In the summer of 2016, I worked with the education rangers at Sherwood Pines to develop a free resource for use at Forestry England sites. One Best Photo is one outcome from this partnership and is a resource that can be used with early years and primary aged children. In the planning pack, teachers learn how to teach photography skills to young learners whilst children capture the relationship between people, wildlife and timber. This resource is available for free on iTunes and the education rangers at Sherwood Pines are welcoming groups to their forest to use this pack for free. All you need to do it pack up your iPad devices and get your group to the forest!
Since publishing, One Best Photo has made its away to classes around the UK and across the world. At the Nursery World Show in January, I met Chloe Webster from Pebbles Childcare. Chloe took on some of the principles and practices of One Best Photo at her setting and kindly shares her experiences using this resource.
Over to you Chloe…
I have been working in Early Years for 7 years now, first as an Early Years Practitioner in a day nursery in addition to being a Playworker, working with school-aged children, part-time too. During my time as an Early Years Practitioner, I was primarily based with the Pre-School age group.
In 2016, I became a registered childminder and joined my colleague Bridgit Brown at her childcare provision Pebbles Childcare, in Worthing West Sussex; where we offer a professional and individual service for children aged 0-8years.
Attending the “Rich Potential of Children’s Photography” seminar at the Nursery World Show left me feeling inspired and excited to incorporate the principles of the “One Best Photo” framework into our practice.
The activities that Marc Faulder demonstrated were awe-inspiring and resulted in the development of our half-term photography project. The older children used the iPad to take their photos and we began by teaching the basics; how to focus on an object, take the photo, review the photos and delete the ones we didn’t want. I then tasked the children with a theme to photograph “Pets, People and Patterns”, and we embarked upon walks through our local town (led and guided by the children) to find things they wished to photograph. Back at the setting, once the children were happy they had captured enough material, they reviewed their photos, deleting the ones they didn’t want and selected their “Best 5 Photos”. I introduced the PicCollage app, performing a brief tutorial and then the children independently used the app to collate their photos into a collage; re-sizing, moving and decorating their photos. I then sent the collages off to the printers to be blown up and printed. Whilst we waited for the prints, the children set about decorating their own photo frames to display the photos on our display board, which we turned into our Gallery for this project, I also introduced some literacy here too and the children wrote a short piece on why they chose their photos for their collages.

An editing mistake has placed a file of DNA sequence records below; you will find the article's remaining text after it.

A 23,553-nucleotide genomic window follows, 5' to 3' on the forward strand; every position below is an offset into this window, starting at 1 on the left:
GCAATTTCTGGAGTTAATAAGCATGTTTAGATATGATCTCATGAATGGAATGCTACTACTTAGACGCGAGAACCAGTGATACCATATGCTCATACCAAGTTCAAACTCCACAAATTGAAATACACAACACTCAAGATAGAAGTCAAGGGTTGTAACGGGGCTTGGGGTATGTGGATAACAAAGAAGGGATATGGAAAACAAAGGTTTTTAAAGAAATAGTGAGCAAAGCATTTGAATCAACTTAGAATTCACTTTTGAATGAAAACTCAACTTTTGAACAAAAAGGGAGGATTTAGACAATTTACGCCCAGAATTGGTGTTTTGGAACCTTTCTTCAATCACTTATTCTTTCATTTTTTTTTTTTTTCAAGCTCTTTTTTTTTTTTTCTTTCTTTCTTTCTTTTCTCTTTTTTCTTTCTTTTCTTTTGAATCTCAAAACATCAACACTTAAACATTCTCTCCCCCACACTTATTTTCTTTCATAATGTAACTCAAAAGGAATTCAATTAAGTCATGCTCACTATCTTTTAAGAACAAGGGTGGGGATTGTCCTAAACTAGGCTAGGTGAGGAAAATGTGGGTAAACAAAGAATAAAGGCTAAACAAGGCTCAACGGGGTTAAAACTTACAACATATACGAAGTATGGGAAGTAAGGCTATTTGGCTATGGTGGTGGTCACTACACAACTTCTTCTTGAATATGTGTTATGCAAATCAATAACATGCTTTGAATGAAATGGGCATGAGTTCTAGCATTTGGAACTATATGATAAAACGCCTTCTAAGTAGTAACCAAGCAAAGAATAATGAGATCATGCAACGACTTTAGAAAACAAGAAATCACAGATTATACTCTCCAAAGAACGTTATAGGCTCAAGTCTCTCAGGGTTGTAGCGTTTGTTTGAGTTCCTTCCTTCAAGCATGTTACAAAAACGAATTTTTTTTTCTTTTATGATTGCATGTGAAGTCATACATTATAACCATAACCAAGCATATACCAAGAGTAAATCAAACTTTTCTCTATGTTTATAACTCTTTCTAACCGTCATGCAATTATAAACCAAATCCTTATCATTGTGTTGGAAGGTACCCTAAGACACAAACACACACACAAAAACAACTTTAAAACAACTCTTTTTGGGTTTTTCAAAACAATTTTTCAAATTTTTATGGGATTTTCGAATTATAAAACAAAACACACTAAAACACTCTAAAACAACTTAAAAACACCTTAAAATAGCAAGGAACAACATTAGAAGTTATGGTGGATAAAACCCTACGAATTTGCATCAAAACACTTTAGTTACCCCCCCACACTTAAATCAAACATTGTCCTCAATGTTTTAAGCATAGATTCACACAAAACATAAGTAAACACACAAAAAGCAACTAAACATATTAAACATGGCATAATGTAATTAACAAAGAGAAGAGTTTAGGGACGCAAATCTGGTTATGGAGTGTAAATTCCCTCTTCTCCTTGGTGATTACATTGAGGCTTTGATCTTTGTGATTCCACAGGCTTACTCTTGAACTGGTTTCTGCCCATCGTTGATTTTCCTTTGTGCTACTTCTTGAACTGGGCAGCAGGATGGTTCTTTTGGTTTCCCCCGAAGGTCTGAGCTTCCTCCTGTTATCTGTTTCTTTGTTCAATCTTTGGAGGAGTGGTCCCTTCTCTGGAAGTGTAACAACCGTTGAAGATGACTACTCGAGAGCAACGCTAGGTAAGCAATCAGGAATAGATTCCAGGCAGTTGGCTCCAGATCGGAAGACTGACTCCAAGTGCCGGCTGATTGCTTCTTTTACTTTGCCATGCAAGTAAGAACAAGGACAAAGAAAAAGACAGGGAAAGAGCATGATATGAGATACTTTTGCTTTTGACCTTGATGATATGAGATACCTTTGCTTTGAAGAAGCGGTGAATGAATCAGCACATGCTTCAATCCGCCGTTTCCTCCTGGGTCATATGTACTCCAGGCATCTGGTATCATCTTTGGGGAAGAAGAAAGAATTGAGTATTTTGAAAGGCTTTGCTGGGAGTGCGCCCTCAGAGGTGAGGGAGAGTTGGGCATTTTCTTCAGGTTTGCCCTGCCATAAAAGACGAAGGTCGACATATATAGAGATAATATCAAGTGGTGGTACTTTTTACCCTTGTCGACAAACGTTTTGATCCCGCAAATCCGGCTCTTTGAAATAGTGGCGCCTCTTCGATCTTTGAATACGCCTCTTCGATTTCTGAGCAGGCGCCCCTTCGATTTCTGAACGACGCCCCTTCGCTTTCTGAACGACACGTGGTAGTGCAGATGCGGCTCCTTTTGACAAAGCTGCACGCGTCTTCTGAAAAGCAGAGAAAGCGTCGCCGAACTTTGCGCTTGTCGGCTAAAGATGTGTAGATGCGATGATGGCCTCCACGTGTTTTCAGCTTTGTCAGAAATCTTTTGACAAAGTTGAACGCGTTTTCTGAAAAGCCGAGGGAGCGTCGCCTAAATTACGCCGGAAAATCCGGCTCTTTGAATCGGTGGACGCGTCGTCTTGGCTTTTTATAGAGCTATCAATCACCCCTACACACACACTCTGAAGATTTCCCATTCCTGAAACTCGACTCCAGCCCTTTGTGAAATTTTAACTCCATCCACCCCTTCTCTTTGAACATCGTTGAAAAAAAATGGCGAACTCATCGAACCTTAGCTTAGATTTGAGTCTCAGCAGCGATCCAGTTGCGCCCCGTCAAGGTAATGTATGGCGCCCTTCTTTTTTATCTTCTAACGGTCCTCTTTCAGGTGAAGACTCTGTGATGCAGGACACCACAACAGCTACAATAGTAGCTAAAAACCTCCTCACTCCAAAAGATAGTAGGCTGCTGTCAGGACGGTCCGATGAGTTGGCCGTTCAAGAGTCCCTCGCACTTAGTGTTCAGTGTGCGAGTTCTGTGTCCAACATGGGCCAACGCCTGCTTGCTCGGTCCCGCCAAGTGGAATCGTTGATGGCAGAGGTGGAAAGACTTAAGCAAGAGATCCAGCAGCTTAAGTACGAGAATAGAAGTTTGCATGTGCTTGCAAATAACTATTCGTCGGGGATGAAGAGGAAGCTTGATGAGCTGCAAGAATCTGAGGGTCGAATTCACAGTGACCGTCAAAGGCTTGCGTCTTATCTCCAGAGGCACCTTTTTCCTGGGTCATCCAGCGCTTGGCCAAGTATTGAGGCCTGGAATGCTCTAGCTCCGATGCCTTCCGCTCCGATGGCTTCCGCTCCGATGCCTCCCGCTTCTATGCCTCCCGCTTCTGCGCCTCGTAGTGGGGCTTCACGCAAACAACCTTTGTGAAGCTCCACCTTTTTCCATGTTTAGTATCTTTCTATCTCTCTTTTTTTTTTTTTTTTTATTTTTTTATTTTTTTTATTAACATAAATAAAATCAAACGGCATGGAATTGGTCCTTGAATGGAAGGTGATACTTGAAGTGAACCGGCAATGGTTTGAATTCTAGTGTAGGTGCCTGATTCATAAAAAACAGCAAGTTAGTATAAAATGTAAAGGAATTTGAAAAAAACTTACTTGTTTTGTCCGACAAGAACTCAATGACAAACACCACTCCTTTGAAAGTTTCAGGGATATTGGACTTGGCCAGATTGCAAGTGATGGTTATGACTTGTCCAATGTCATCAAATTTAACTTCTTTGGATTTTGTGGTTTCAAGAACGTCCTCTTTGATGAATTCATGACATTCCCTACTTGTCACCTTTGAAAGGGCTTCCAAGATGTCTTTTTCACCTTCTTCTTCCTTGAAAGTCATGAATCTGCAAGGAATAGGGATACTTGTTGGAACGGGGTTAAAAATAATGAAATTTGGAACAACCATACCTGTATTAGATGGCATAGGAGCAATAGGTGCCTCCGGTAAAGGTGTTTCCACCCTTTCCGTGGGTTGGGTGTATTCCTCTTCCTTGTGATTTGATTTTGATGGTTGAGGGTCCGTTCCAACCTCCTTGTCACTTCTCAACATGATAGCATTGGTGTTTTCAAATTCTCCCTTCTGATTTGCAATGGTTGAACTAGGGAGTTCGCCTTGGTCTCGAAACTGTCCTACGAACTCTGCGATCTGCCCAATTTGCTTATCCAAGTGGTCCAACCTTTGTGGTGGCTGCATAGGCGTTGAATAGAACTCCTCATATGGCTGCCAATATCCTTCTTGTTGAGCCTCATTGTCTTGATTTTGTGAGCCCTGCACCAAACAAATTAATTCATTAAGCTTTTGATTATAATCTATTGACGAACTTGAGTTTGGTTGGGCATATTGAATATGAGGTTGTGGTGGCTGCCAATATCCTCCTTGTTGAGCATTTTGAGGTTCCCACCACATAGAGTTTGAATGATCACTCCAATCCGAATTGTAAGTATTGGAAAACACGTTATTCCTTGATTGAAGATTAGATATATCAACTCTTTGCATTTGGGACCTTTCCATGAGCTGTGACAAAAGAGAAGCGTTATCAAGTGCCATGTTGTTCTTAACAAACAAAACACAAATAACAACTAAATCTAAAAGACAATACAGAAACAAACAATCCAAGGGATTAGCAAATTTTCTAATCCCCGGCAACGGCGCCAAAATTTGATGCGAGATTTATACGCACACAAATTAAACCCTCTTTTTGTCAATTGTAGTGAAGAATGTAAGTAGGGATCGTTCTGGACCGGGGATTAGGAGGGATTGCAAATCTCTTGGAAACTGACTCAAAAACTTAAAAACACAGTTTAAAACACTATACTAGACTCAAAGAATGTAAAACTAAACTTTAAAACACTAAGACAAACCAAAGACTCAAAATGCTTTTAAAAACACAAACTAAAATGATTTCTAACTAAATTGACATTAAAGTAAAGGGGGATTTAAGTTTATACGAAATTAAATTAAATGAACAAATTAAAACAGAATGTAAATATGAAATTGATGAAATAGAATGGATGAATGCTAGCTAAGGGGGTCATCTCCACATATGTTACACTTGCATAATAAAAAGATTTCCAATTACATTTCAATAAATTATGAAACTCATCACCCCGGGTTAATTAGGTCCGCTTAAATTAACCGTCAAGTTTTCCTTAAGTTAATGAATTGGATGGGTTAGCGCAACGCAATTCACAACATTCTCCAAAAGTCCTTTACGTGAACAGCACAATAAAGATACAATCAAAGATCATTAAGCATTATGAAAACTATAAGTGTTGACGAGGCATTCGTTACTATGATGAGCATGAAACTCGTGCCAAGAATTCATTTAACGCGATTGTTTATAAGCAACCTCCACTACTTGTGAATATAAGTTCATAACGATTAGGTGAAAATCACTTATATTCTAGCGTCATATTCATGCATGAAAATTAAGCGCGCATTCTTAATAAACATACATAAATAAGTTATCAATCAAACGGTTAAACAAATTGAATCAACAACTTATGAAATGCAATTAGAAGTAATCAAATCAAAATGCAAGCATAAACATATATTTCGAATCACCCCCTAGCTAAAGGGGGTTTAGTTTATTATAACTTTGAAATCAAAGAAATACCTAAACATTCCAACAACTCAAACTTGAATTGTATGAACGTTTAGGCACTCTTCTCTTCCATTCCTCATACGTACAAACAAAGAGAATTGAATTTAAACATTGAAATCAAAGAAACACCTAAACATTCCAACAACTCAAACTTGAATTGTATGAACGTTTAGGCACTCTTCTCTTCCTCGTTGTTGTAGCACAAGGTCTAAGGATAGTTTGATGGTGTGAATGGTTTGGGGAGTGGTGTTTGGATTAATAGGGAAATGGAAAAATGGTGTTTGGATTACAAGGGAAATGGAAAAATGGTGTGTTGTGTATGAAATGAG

As childminders, the children we work with vary in ages on a daily basis and so I felt it was important to adapt this half term project not only for the older children, but for the younger children too. As a result, the under 3’s used the Kiddicamera to set about photographing “Things I Like”, it was truly remarkable to see how quickly the children picked up the functions of the camera, and understood the task. The photos they captured are remarkable for someone so young. Again, I printed the photos and the children picked their “Best Five Photos” and collaged them onto paper to be displayed in the “Gallery”.
From attending the seminar, to bringing this project into my practice, it has truly opened my eyes to what an incredible impact technology has on our children. I have never seen the children so focused, enthusiastic and co-operative as they were, and as a practitioner, it was wonderful to watch all of their learning come together with very little guidance from me; they explored the resources independently, learning through trial and error and each other and took so much pride in not only taking their photos, but presenting them too.
The “One Best Photo” resource has been a wealth of inspiration and knowledge and moving forward I am keen to bring the principles into our every day practice, in addition to incorporating it into our Beach School sessions, which we will be launching soon. We had planned to create a “Beach Story” for each child, similar to a Learning Story, however as a result of this project, I am keen now to encourage the children to independently create their own “Beach Story” using the iPad and Kiddicamera to capture and collate their own Beach School experiences.
I am so grateful for the incredible seminar Marc delivered and the knowledge he has shared that has enabled me to create such an incredible learning opportunity for our children.
Thank You Chloe, and the team at Pebbles, for sharing your experiences! I look forward to hearing about your beach adventures with One Best Photo too!
Download One Best Photo from Apple Books (Free)
This course is designed to lead you through a photography project a Forestry England site.
This activity is self-lead at the forest site, where you will teach your children 3 photography skills: perspectives, close-ups and landsacpes. The course includes a recommended route to take through your forest which will help you to tell the story of a working forest through photography.
Forestry England have 3 priorities: people, wildlife and timber. Your children’s photographs should capture these stories through the 3 photography skills.
All of the apps, examples and resources are included in this guide are free.